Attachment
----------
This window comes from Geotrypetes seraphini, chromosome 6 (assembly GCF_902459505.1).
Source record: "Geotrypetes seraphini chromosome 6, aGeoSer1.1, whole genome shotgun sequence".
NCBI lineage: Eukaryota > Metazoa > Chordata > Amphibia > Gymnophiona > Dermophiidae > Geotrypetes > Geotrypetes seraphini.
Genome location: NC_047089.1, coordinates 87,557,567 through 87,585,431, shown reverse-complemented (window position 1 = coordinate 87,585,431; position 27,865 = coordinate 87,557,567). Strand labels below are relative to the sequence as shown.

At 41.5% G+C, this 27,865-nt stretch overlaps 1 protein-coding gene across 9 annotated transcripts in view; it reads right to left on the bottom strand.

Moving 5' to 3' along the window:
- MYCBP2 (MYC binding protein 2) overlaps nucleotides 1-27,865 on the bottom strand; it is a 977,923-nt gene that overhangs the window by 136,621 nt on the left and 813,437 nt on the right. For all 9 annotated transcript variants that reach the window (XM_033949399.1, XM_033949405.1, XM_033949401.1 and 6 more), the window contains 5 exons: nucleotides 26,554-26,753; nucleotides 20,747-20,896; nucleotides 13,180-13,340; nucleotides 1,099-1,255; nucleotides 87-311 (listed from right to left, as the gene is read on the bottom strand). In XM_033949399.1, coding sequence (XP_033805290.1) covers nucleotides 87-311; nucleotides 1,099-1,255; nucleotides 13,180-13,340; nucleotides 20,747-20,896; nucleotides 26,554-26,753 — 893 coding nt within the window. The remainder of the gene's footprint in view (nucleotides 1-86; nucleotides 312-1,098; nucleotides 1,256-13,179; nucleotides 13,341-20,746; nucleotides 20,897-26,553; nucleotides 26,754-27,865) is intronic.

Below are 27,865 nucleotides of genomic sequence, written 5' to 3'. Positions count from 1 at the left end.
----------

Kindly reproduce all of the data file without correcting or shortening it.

This window comes from Geotrypetes seraphini, chromosome 6 (assembly GCF_902459505.1).
Source record: "Geotrypetes seraphini chromosome 6, aGeoSer1.1, whole genome shotgun sequence".
NCBI lineage: Eukaryota > Metazoa > Chordata > Amphibia > Gymnophiona > Dermophiidae > Geotrypetes > Geotrypetes seraphini.
Genome location: NC_047089.1, coordinates 87,557,567 through 87,585,431, shown reverse-complemented (window position 1 = coordinate 87,585,431; position 27,865 = coordinate 87,557,567). Strand labels below are relative to the sequence as shown.

At 41.5% G+C, this 27,865-nt stretch overlaps 1 protein-coding gene across 9 annotated transcripts in view; it reads right to left on the bottom strand.

Moving 5' to 3' along the window:
- MYCBP2 (MYC binding protein 2) overlaps nucleotides 1-27,865 on the bottom strand; it is a 977,923-nt gene that overhangs the window by 136,621 nt on the left and 813,437 nt on the right. For all 9 annotated transcript variants that reach the window (XM_033949399.1, XM_033949405.1, XM_033949401.1 and 6 more), the window contains 5 exons: nucleotides 26,554-26,753; nucleotides 20,747-20,896; nucleotides 13,180-13,340; nucleotides 1,099-1,255; nucleotides 87-311 (listed from right to left, as the gene is read on the bottom strand). In XM_033949399.1, coding sequence (XP_033805290.1) covers nucleotides 87-311; nucleotides 1,099-1,255; nucleotides 13,180-13,340; nucleotides 20,747-20,896; nucleotides 26,554-26,753 — 893 coding nt within the window. The remainder of the gene's footprint in view (nucleotides 1-86; nucleotides 312-1,098; nucleotides 1,256-13,179; nucleotides 13,341-20,746; nucleotides 20,897-26,553; nucleotides 26,754-27,865) is intronic.

Below are 27,865 nucleotides of genomic sequence, written 5' to 3'. Positions count from 1 at the left end.